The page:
Answered By: Peter Z McKay Last Updated: Oct 29, 2014 Views: 219
There is a great deal of information on the role of Accounting and the Financial Crisis. The most important issue is the question of whether "Mark-to-Market" or "Fair Value" accounting contributed to or caused the crisis.
- Financial Crisis Advisory Group (FCAG)
FASB and the IASB created a Financial Crisis Advisory Group (FCAG) to assess the standard-setting implications of the global financial crisis. The FCAG issued a report that concluded that "accounting standards were not a root cause of the financial crisis" and references other documents to support that contention. You'll find information about the FCAG including the report here: http://www.fasb.org/jsp/FASB/Page/SectionPage&cid=1175801889213.
You can find many more articles and references using the Business Articles Databases. For example, using the search terms "accounting and financial crisis" in Business Source Premier retrives the following article:
- "Is It Fair to Blame Fair Value Accounting for the Financial Crisis?"
By Robert C. Pozen. Harvard Business Review, Nov. 2009, Vol. 87, Issue 11, p84-92.
When the credit markets seized up in 2008, many heaped blame on "mark to market" accounting rules, which require banks to write down their troubled assets to the prices they'd fetch if sold on the open market -- at the time, next to nothing. Recording those assets below their "true" value, critics argued, drove financial institutions toward insolvency. Proponents of marking to market, on the other hand, said it exposed executives' bad decisions. If not for this fair value accounting practice, investors would be kept in the dark about the banks' real state of affairs. In this article Pozen, the chairman of MFS Investment Management dispels the myths about fair value accounting. For example, it's untrue that most bank assets are marked to market -- in 2008 just a third were. Not all write-downs reduce the banks' regulatory capital. Nor is it true that under historical cost accounting, companies don't have to acknowledge changes in market value; they're required to record permanent impairments to assets. After explaining the controversy, Pozen proposes a solution: new, transparent practices that would draw on the best of both historical cost and fair value accounting. If adopted, they could balance the banks' desire to present assets in a good light with investors' need to understand the banks' exposures -- and perhaps make everyone happy.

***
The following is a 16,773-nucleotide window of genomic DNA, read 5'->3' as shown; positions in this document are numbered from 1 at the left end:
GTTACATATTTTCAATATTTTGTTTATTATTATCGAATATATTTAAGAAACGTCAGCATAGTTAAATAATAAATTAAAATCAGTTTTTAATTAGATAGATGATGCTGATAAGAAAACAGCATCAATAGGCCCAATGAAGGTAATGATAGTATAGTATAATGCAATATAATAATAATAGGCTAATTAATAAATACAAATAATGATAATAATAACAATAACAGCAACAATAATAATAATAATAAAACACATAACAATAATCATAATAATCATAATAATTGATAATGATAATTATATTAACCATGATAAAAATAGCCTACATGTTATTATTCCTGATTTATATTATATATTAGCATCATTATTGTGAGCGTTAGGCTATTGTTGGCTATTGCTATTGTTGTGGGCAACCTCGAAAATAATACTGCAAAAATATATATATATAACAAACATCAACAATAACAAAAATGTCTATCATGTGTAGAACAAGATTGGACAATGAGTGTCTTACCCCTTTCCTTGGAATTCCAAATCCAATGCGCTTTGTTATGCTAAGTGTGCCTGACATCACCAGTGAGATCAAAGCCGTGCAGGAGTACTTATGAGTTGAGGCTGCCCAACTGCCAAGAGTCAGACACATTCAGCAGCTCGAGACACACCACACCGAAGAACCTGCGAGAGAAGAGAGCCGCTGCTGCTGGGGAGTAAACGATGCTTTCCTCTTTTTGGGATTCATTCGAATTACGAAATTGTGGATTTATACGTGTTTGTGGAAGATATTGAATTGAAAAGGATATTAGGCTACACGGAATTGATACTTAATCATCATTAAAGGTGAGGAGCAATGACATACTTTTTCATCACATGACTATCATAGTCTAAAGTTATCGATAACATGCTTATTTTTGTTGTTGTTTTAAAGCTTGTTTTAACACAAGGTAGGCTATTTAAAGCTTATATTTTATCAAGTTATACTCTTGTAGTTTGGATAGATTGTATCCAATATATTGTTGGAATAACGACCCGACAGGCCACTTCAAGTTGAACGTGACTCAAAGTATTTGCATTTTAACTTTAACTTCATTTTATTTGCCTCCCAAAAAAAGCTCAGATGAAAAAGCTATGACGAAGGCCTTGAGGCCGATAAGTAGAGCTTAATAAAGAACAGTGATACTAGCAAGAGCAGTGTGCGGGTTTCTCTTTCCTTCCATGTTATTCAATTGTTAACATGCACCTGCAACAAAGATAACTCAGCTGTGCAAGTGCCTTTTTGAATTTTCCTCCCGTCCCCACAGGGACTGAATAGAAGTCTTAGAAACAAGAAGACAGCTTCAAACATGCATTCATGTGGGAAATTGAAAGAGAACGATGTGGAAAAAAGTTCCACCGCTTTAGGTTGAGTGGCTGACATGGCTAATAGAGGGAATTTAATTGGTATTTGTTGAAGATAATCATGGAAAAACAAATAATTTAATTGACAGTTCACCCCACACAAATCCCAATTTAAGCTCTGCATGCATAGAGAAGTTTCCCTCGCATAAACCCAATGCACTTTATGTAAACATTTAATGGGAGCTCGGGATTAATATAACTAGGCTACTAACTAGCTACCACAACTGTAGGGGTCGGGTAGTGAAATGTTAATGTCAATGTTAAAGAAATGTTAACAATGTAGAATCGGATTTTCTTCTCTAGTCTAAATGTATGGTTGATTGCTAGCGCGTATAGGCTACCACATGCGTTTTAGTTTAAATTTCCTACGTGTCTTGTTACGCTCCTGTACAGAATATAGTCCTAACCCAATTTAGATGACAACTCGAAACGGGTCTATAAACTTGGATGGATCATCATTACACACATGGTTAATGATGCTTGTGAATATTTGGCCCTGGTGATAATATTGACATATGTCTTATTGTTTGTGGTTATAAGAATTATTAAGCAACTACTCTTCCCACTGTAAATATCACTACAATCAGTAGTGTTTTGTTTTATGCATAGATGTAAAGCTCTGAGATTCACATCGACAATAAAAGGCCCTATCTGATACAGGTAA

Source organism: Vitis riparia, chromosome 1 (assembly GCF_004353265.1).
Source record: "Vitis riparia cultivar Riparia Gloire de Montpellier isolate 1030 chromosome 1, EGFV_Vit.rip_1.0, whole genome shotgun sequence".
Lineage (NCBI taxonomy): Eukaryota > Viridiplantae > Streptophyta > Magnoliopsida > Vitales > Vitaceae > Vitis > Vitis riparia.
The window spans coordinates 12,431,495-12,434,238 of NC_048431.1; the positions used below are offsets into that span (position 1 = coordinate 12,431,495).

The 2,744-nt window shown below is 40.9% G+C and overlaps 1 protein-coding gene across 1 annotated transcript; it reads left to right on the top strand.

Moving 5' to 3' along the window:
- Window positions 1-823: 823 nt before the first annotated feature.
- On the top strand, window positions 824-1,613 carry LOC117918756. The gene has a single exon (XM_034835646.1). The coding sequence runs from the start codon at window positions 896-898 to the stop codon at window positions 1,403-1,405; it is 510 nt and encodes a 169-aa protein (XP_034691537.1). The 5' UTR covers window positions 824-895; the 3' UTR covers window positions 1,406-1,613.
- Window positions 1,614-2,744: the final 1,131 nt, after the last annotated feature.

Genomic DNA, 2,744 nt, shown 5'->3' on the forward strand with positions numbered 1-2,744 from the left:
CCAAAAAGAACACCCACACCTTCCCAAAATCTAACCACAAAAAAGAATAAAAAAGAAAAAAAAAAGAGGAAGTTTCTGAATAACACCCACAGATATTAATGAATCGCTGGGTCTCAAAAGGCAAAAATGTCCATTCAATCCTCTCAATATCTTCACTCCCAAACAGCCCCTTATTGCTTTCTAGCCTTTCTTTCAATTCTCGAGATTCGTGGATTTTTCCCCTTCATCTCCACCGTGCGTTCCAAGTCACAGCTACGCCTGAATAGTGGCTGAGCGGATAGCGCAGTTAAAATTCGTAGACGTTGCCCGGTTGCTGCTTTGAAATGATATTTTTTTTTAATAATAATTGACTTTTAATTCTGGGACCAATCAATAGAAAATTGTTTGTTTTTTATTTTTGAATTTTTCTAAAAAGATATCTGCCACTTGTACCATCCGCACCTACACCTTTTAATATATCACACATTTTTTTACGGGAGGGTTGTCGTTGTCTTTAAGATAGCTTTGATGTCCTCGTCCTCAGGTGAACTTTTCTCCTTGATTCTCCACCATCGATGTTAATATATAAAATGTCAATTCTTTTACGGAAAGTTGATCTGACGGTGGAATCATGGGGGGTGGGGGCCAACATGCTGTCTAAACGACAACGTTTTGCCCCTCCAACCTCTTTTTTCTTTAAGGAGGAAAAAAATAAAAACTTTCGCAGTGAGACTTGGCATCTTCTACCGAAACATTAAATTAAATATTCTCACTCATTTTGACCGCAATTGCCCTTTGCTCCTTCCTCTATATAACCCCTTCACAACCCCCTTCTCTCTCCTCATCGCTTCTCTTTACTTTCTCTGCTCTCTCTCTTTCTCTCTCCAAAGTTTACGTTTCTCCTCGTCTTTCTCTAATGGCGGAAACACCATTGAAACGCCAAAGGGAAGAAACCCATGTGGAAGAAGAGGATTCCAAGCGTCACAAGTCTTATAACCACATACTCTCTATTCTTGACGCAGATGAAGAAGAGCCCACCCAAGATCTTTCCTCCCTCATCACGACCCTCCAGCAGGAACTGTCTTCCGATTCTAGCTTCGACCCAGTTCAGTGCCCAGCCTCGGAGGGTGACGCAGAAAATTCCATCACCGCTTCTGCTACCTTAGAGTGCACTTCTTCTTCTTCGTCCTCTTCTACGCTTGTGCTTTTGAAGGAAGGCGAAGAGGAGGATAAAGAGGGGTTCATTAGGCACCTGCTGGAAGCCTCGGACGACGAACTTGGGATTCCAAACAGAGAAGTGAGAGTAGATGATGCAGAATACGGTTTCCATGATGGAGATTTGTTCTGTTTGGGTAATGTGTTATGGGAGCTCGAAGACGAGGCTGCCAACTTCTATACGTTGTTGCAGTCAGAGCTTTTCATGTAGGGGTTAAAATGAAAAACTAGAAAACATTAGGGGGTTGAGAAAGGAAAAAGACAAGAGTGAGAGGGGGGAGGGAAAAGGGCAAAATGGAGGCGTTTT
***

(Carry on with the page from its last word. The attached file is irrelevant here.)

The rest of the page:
- "Did Fair-Value Accounting Contribute to the Financial Crisis?"
By Christian Laux and Christian Leuz. Journal of Economic Perspectives Vol. 24 (1) Winter 2010, p. 93-118.
The recent financial crisis has led to a major debate about fair-value accounting. Many critics have argued that fair-value accounting, often also called mark-to-market accounting, has significantly contributed to the financial crisis or, at least, exacerbated its severity. In this paper, we assess these arguments and examine the role of fair-value accounting in the financial crisis using descriptive data and empirical evidence. Based on our analysis, it is unlikely that fair-value accounting added to the severity of the 2008 financial crisis in a major way. While there may have been downward spirals or asset-fire sales in certain markets, we find little evidence that these effects are the result of fair-value accounting. We also find little support for claims that fair-value accounting leads to excessive write-downs of banks' assets. If anything, empirical evidence to date points in the opposite direction, that is, toward the overvaluation of bank assets during the crisis.